Keyon Dooling. Some lineup shuffling after Maggette left the game led Dooling to play some off guard, and he played reasonably well taking on a scorer's role. Dooling dropped 13 points on 5-8 shooting in 20 minutes, and he not only led the Bucks with a +13 differential, he led everyone on both teams with a +13 differential.

Three Numbers

0. Zero blocks for Andrew Bogut tonight, after totaling 11 over the past three games. And he didn't make up for that offensively, either. Bogut's hook shot is set to default to such an extent that sometimes he is liable to reflexively turn an open opportunity in the paint into a relatively difficult hook shot, like he did on one play in the second quarter tonight. And that is in part why he shot 4-10 tonight, and why he is making fewer than half of his field goals (49.1 %) this season.

36.0 %. Milwaukee's starters shot 18-50 (.360) from the field as Brandon Jennings and Ersan Ilyasova "led" the way with 10 points each. The starters scored 47 of the team's 97 points. It would appear that this starting lineup is (also) not the answer.

2:1. The Bucks were not all bad -- they had twice as many assists (20) as turnovers (10), compared to the Pacers, who had fewers assists (17) than turnovers (18).

Three Good

Not an important game. The Bucks did not lose at home after leading in the fourth quarter against the team they are currently chasing for the final playoff spot.

Star power. Brandon Jennings and Andrew Bogut stepped it up against comparable opponents Roy Hibbert and Darren Collison.

No adding of injury to insult. No one was hurt in the loss.

Three Bad

Nothing to fear here. The abnormally cheerful atmosphere was Packers-inspired in part, as the Lombardi Trophy was in the house this evening. But the presentation honoring the state's Super Bowl champs was not until halftime, and Bradley Center was abuzz from the tip. And that enthusiasm -- for a team that had lost six of seven -- was nice to see and hear, no matter.

Unfortunately, by the time the game was out of hand and the Bucks were dragging it out by fouling late in the fourth quarter, the enthusiasm and sound was sapped from fans watching a team that was about to lose their seventh of eight. To make matters worse, the final couple minutes heard Area 55 chants ring out, including a mocking version of "Fear the Deer."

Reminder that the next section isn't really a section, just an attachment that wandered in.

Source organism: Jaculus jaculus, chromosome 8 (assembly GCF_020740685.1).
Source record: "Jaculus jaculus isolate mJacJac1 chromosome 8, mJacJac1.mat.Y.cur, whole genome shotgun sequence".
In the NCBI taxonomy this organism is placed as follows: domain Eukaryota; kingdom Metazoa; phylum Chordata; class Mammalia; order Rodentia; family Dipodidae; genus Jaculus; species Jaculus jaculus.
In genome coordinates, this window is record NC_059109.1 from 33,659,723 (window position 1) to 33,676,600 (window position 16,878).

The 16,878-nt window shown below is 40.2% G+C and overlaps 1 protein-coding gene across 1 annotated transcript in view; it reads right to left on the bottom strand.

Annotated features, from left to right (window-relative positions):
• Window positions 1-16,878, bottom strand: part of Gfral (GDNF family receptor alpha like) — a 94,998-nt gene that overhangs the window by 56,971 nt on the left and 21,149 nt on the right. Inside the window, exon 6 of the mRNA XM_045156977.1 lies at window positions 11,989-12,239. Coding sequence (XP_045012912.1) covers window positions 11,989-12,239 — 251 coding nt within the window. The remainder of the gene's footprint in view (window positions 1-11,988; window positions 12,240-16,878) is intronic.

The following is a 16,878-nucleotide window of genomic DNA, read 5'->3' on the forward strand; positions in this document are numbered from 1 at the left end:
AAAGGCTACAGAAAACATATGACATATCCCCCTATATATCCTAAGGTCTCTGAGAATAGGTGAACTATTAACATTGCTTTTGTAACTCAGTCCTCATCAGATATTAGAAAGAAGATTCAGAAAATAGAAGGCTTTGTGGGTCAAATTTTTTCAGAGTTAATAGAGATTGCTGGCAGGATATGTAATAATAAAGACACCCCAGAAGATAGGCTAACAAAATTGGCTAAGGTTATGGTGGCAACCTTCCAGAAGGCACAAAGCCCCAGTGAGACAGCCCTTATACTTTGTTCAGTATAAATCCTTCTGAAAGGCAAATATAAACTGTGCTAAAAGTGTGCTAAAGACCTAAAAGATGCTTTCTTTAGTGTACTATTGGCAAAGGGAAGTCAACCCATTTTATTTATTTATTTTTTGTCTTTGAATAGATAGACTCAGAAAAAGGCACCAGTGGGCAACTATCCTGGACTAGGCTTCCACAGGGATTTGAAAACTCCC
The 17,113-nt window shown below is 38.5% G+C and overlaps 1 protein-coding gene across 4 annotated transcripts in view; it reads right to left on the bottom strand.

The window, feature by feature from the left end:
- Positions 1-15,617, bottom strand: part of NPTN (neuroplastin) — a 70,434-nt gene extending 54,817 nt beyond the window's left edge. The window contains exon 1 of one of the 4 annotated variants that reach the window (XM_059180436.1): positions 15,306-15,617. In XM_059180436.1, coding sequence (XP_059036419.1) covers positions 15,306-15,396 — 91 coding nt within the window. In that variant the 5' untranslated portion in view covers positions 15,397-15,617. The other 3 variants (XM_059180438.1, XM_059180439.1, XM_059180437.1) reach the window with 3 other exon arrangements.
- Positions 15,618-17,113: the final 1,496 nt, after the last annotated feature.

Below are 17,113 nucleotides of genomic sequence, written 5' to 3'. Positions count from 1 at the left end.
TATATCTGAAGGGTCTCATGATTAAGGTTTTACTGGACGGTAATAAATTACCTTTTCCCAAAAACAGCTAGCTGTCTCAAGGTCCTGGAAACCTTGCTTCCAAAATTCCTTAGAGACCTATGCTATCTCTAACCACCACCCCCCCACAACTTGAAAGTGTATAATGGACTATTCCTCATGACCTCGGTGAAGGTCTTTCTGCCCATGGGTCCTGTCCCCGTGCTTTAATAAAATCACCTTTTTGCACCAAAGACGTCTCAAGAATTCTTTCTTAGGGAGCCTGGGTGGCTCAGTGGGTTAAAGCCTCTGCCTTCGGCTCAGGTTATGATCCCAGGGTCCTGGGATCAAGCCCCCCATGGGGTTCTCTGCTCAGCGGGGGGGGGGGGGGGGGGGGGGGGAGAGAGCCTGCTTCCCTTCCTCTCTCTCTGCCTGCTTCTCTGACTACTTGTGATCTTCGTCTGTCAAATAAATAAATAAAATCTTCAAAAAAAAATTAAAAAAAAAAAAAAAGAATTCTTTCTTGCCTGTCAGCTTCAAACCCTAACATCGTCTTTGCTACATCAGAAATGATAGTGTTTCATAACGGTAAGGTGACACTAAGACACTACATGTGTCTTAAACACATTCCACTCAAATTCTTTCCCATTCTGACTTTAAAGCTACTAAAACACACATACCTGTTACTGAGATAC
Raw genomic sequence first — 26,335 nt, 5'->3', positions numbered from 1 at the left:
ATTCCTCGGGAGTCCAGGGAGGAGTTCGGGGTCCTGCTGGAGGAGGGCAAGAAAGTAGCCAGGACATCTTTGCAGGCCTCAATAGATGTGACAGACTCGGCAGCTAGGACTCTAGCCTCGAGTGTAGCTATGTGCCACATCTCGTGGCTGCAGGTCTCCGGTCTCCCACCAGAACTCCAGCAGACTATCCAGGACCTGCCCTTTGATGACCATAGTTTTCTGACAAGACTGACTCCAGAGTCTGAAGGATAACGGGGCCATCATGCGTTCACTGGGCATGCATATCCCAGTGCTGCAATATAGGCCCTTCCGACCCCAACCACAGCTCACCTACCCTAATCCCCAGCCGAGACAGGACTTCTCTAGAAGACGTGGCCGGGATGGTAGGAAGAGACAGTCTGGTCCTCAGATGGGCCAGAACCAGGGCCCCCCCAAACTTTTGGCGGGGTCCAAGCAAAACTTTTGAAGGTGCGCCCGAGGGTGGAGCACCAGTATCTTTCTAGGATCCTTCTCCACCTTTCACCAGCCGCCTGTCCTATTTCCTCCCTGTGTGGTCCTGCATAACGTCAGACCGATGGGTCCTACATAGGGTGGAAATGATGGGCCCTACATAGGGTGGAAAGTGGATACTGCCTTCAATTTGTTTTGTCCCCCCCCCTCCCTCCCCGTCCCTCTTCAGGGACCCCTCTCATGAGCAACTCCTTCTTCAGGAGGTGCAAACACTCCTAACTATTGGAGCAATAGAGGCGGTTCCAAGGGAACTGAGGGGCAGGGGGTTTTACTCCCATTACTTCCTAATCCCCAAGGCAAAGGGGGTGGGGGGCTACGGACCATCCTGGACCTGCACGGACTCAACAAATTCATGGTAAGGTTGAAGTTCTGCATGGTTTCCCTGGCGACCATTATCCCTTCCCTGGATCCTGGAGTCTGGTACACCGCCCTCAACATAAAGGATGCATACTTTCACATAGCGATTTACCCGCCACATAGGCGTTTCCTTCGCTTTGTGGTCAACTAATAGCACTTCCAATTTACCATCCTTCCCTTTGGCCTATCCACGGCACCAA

The Bucks are 12-12 at the Bradley Center.

Maggette's back. Maggette's back. Not "Maggette is back"

I watched Corey make 13 of 15 threes at one point in pregame warmups, and that isn't necessarily an astounding percentage for an unguarded shooter in warmups. But while Maggette is a professional scorer, he has never been a three point ace (32.2 % on threes in career). Until recently. A night after hitting 4-6 from outside, he started game by scoring the team's first six points -- on a pair of triples.

But his night was cut short after heading back to the locker room in the first quarter with lower back pain. Right when the team gets almost healthy. After the game, he opted not to chat with reporters.

Fourth quarter. Milwaukee actually started the night with an even (0.0) differential in fourth quarters this season, making it their best quarter overall (they do not have a positive differential in any quarter).

But this makes two straight games lost in agonizing fourth quarters. They led going into the final quarter against Memphis before scoring two points in the first six minutes and forty-three seconds of the fourth. In true Bucks fashion, they did that performance one better (worse) tonight against Indiana.

After holding a 78-77 lead a few minutes into the fourth quarter, the Bucks failed to score for five minutes and fifty-six seconds. In that 5:55 scoreless span, the Bucks:

  • used seven players
  • missed all nine field goal attempts
  • did not attempt a free throw
  • were called for a palming violation
  • committed three charges
  • were blocked once
  • committed a 24-second violation